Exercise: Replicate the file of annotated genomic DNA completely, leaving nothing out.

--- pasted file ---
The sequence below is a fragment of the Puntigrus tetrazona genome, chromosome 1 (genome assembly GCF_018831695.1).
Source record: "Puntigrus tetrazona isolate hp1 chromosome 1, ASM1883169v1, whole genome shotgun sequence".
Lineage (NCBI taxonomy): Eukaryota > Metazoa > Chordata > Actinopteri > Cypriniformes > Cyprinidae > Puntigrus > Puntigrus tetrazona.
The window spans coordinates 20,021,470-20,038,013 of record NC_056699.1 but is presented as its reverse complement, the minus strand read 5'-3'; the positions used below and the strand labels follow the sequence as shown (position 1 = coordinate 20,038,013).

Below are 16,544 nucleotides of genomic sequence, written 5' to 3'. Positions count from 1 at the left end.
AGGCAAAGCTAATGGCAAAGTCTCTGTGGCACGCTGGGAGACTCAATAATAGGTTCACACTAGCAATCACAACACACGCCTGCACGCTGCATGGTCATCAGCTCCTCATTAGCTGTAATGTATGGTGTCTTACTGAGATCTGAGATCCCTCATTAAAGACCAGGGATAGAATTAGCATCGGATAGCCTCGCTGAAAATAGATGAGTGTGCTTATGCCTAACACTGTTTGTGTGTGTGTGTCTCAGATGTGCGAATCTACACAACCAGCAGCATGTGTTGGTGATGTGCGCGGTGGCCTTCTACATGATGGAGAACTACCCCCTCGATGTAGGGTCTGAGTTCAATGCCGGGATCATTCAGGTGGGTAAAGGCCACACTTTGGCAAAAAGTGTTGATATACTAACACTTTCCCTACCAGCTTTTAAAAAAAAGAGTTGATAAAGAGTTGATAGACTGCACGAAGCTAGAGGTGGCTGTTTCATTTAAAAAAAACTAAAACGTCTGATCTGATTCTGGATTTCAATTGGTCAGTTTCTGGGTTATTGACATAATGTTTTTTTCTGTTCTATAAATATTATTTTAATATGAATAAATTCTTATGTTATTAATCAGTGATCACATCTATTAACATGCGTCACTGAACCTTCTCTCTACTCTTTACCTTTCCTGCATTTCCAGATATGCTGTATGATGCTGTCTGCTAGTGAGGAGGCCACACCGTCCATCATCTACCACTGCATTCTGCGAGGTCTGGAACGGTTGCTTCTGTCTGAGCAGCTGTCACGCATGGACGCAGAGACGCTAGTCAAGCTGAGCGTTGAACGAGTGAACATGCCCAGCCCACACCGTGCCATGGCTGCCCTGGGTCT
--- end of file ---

The sequence below is a fragment of the Puntigrus tetrazona genome, chromosome 1 (genome assembly GCF_018831695.1).
Source record: "Puntigrus tetrazona isolate hp1 chromosome 1, ASM1883169v1, whole genome shotgun sequence".
Lineage (NCBI taxonomy): Eukaryota > Metazoa > Chordata > Actinopteri > Cypriniformes > Cyprinidae > Puntigrus > Puntigrus tetrazona.
The window spans coordinates 20,021,470-20,038,013 of record NC_056699.1 but is presented as its reverse complement, the minus strand read 5'-3'; the positions used below and the strand labels follow the sequence as shown (position 1 = coordinate 20,038,013).

Below are 16,544 nucleotides of genomic sequence, written 5' to 3'. Positions count from 1 at the left end.
AGGCAAAGCTAATGGCAAAGTCTCTGTGGCACGCTGGGAGACTCAATAATAGGTTCACACTAGCAATCACAACACACGCCTGCACGCTGCATGGTCATCAGCTCCTCATTAGCTGTAATGTATGGTGTCTTACTGAGATCTGAGATCCCTCATTAAAGACCAGGGATAGAATTAGCATCGGATAGCCTCGCTGAAAATAGATGAGTGTGCTTATGCCTAACACTGTTTGTGTGTGTGTGTCTCAGATGTGCGAATCTACACAACCAGCAGCATGTGTTGGTGATGTGCGCGGTGGCCTTCTACATGATGGAGAACTACCCCCTCGATGTAGGGTCTGAGTTCAATGCCGGGATCATTCAGGTGGGTAAAGGCCACACTTTGGCAAAAAGTGTTGATATACTAACACTTTCCCTACCAGCTTTTAAAAAAAAGAGTTGATAAAGAGTTGATAGACTGCACGAAGCTAGAGGTGGCTGTTTCATTTAAAAAAAACTAAAACGTCTGATCTGATTCTGGATTTCAATTGGTCAGTTTCTGGGTTATTGACATAATGTTTTTTTCTGTTCTATAAATATTATTTTAATATGAATAAATTCTTATGTTATTAATCAGTGATCACATCTATTAACATGCGTCACTGAACCTTCTCTCTACTCTTTACCTTTCCTGCATTTCCAGATATGCTGTATGATGCTGTCTGCTAGTGAGGAGGCCACACCGTCCATCATCTACCACTGCATTCTGCGAGGTCTGGAACGGTTGCTTCTGTCTGAGCAGCTGTCACGCATGGACGCAGAGACGCTAGTCAAGCTGAGCGTTGAACGAGTGAACATGCCCAGCCCACACCGTGCCATGGCTGCCCTGGGTCT